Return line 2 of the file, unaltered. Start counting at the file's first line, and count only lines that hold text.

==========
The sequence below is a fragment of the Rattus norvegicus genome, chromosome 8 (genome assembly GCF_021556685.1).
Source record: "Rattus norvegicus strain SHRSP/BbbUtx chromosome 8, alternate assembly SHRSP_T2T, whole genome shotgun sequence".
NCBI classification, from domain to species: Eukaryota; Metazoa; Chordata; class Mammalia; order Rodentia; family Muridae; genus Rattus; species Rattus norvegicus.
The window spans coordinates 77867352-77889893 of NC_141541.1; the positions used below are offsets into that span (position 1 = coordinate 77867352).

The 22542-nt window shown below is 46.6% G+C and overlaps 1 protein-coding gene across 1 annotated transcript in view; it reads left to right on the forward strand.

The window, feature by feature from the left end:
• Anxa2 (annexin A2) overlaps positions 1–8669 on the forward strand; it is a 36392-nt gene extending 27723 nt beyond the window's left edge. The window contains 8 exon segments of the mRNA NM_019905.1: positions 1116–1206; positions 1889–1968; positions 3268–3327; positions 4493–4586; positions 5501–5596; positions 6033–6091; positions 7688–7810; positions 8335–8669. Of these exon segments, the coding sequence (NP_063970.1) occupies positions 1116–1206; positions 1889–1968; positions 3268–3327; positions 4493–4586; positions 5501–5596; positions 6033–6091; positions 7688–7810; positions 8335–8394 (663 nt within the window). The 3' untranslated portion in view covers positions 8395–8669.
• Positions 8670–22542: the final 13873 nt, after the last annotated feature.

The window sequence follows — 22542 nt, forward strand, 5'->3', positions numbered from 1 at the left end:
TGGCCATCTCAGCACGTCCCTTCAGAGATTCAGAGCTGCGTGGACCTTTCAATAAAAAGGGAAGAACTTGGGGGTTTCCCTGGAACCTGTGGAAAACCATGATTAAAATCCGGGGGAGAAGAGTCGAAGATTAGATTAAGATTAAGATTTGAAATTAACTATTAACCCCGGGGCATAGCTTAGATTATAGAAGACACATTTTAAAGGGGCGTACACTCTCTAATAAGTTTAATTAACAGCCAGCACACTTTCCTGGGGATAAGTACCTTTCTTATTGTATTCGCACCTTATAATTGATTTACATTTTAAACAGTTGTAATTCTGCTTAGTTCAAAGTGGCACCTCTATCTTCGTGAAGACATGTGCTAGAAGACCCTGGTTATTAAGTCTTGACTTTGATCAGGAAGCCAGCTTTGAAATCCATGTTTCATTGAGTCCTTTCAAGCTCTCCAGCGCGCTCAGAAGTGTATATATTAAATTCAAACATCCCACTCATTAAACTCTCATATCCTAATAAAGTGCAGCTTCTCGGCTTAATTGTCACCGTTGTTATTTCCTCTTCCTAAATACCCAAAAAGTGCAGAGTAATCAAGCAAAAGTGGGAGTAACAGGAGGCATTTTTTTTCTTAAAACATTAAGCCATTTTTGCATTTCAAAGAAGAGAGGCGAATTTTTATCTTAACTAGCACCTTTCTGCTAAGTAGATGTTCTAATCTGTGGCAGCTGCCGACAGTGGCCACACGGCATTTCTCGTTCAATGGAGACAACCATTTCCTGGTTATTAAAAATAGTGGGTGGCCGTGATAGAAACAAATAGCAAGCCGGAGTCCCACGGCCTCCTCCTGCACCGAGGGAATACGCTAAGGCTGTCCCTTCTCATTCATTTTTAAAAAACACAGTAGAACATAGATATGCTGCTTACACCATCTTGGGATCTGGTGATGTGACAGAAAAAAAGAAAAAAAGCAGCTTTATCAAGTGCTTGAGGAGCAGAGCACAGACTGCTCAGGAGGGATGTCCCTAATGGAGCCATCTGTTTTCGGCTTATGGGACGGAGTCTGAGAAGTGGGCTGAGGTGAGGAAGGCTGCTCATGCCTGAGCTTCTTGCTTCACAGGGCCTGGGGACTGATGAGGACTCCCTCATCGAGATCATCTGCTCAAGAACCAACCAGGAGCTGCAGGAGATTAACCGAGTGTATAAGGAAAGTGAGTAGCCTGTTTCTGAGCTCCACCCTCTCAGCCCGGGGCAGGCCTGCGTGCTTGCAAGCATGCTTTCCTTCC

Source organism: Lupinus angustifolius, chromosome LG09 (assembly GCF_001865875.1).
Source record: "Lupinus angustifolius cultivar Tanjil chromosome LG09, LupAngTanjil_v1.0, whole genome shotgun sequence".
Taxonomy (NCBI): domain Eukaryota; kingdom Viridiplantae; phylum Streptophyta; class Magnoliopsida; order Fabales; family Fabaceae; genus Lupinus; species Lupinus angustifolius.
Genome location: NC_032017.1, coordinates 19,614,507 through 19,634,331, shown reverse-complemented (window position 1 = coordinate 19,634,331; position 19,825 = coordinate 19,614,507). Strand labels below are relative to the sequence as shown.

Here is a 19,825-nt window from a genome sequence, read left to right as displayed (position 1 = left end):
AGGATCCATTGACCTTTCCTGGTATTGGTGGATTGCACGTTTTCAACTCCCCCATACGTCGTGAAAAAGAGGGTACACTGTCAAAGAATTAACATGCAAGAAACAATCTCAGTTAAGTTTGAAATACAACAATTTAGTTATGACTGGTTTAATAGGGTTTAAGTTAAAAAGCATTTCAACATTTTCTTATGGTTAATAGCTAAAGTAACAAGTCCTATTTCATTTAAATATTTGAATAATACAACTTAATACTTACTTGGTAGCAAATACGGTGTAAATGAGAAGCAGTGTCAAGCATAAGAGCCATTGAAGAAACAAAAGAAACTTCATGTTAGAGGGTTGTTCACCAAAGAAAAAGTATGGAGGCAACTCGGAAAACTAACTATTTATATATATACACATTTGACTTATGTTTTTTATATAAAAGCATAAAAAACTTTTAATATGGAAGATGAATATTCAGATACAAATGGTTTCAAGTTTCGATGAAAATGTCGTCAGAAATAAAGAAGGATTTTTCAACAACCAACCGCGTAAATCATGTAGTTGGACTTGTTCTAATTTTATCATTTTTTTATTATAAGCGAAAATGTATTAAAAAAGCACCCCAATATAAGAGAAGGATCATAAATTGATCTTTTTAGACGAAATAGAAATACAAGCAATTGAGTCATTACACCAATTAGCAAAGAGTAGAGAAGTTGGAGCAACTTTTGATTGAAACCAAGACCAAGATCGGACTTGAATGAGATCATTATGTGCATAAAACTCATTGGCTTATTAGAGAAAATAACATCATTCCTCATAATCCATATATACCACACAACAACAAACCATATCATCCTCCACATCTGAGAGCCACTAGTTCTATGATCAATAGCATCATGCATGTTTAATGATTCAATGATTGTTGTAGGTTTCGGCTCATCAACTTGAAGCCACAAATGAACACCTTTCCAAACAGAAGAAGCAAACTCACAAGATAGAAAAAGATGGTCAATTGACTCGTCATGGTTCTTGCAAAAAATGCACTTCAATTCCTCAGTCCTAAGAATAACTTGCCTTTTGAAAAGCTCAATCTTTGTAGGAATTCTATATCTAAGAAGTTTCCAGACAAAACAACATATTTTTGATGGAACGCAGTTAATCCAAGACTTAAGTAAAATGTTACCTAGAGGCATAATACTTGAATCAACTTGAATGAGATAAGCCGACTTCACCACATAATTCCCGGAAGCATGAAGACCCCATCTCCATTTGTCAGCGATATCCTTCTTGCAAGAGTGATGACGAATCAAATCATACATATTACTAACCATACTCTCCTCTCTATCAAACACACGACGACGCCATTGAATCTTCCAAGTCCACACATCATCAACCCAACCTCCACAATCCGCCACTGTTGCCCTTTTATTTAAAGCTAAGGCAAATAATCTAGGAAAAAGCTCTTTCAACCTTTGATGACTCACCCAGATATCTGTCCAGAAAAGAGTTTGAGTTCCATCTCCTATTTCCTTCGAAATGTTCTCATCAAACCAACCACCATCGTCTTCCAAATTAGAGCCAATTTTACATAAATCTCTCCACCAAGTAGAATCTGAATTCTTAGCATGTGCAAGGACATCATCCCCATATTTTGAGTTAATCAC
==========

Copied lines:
Source record: "Rattus norvegicus strain SHRSP/BbbUtx chromosome 8, alternate assembly SHRSP_T2T, whole genome shotgun sequence".